The Safe-Keeper’s Secret: Interesting idea, weak plot

book review Sharon Shinn Safe-Keepers The Safe-Keeper's SecretSharon Shinn The Safe-Keeper's Secret fantasy book reviewsThe Safe-Keeper’s Secret by Sharon Shinn

Safe-Keepers can be trusted to never reveal a secret. So it’s no surprise that when a royal bastard needs to be hidden, a Safe-Keeper would be the logical place to hide the child. When the royal messenger who left the infant in the dark of night with the Safe-Keeper is found dead by his own hand a few miles away, the secret identity of the baby boy who was left behind becomes more of an open secret in the village. The Safe-Keeper decides to raise the child with her own daughter who was also born that night. But what happens when the King can’t have any more children, and starts looking for the child who may be his son?

In The Safe-Keeper’s Secret, Sharon Shinn develops an interesting idea. There are people in this society who are responsible for keeping secrets until they need to be told, people who have a mythical ability to know and tell the truth, and people whose presence grants the dreams of others. One of the things about any system of magic is that it should come with a cost. Dream-Makers have lives of sorrow and challenge, Truth-Tellers are generally feared and unwelcome, but the Safe-Keepers don’t seem to have that same cost, other than having to keep horrible secrets. It seems a little unbalanced, though that may be because their powers are the weakest.

The idea is intriguing, and I liked the development of the characters, but the plot is a little weak, especially the ending that wraps up all the different story lines in about 15 pages so neatly that Martha would call it a good thing. It sort of felt like she was only allowed to write a certain number of pages, and got so carried away that she had to slap an ending on as quickly as possible. The idea of an otherwise normal society with these three magical characters is interesting enough that I’ll seek out other books in THE SAFE-KEEPERS series — I believe they are shared world rather than character — to see what other stories unfold.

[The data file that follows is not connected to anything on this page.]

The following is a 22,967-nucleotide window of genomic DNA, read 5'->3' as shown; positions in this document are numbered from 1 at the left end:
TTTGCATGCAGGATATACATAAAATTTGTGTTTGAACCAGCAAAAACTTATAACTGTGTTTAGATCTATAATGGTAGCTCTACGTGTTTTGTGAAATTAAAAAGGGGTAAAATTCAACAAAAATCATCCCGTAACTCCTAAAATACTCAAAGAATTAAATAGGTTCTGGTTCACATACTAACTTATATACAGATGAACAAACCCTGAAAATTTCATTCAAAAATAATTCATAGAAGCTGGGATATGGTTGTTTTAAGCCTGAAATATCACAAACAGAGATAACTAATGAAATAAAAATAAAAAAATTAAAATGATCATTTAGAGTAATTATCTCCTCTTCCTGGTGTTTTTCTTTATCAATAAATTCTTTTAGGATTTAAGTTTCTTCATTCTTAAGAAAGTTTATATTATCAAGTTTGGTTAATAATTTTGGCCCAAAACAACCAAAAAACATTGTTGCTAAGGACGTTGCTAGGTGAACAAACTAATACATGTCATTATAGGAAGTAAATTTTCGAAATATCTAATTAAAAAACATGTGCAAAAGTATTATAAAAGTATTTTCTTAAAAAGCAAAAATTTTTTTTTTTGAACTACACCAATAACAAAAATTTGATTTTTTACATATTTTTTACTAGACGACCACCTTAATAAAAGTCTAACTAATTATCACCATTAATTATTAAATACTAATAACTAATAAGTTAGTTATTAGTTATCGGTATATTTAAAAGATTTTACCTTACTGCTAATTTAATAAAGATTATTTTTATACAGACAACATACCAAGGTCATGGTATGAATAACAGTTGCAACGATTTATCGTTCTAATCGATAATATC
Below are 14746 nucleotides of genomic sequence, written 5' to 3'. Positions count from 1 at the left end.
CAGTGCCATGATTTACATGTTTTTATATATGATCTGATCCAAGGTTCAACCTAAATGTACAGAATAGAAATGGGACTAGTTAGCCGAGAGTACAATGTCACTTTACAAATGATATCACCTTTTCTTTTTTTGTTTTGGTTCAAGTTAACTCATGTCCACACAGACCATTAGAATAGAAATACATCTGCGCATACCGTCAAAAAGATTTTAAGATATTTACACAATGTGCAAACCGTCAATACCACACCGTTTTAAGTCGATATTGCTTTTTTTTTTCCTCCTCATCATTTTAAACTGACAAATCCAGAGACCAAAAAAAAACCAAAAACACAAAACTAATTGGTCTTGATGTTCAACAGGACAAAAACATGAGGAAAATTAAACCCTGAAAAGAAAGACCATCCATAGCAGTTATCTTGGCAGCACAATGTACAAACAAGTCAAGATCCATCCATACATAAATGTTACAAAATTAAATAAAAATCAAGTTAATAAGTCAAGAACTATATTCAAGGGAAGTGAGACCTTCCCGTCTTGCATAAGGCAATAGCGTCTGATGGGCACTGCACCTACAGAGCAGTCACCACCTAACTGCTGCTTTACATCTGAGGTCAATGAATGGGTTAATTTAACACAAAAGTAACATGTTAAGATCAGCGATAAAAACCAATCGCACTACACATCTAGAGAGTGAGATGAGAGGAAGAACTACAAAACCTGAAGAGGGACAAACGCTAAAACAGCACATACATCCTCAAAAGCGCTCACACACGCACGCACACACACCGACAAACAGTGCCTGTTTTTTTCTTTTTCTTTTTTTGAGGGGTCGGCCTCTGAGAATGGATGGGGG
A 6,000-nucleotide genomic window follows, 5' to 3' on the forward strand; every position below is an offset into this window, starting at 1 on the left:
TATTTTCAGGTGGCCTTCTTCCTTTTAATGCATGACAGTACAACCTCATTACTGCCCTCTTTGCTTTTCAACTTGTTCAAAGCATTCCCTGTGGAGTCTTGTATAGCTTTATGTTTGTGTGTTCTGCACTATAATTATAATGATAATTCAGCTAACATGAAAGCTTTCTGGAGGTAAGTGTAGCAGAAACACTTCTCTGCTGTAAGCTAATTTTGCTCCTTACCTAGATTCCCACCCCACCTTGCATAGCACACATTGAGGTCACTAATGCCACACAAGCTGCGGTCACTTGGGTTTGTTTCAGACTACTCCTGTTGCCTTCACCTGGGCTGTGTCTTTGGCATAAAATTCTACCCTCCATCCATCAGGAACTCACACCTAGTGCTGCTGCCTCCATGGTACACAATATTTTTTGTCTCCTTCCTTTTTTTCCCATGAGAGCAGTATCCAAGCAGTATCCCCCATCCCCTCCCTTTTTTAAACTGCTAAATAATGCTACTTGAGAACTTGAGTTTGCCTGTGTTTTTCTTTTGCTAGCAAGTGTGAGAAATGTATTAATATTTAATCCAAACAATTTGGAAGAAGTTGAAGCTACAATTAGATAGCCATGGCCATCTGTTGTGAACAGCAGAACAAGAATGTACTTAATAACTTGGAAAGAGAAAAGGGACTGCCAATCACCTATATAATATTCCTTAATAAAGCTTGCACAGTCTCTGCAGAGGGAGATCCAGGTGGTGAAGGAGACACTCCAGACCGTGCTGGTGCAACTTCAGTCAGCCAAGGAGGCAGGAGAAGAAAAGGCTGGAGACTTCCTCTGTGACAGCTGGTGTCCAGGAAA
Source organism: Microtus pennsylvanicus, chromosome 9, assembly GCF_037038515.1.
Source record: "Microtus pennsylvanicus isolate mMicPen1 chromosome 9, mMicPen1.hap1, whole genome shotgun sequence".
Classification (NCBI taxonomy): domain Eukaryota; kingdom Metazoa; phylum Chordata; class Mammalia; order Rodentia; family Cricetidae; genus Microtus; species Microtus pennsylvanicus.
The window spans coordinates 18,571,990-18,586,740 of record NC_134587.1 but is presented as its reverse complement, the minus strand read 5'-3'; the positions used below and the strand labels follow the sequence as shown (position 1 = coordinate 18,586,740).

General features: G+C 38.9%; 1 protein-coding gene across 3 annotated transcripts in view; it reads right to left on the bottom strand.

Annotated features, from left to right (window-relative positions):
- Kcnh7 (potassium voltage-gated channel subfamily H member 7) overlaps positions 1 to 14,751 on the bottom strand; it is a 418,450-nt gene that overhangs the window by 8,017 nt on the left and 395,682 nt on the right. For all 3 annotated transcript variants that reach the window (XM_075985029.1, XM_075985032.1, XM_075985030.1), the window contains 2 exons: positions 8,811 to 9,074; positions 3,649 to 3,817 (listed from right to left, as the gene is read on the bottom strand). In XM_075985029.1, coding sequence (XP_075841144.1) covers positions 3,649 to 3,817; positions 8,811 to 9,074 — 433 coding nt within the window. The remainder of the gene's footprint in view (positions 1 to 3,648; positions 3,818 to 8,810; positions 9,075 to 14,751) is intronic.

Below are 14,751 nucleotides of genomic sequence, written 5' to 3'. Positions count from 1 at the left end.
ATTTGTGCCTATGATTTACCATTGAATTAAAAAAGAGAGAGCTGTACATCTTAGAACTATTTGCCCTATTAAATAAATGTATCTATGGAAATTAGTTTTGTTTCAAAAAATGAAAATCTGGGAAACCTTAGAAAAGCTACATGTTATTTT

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RUTH ARNELL is a retired professor of political science in Idaho. From a young age she has maxed out her library card the way some people do credit cards. Ruth started reading fantasy with A Wrinkle in Time and The Lion, the Witch and the Wardrobe — books that still occupy an honored spot on her bookshelf today. Ruth and her husband have a young son, but their house is actually presided over by a flame-point Siamese who answers, sometimes, to the name of Griffon.

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2 comments

  1. I’m only joking a little bit when I saw I wonder if she started the book during National Novel Writing Month, hit 50,000 words and then decided to wrap it up.

  2. Sarah /

    Ouch, I choked on my water when I saw the line “Martha would call it a good thing”. You are just lucky you don’t owe me a new keyboard.

    I hate those types of endings where the authors seem to have hit a word/page limit and have to shove all the rest of the details into ten pages or less. I never can tell whether it’s a page limitation or the author just got bored with their characters/story and wrapped it up.

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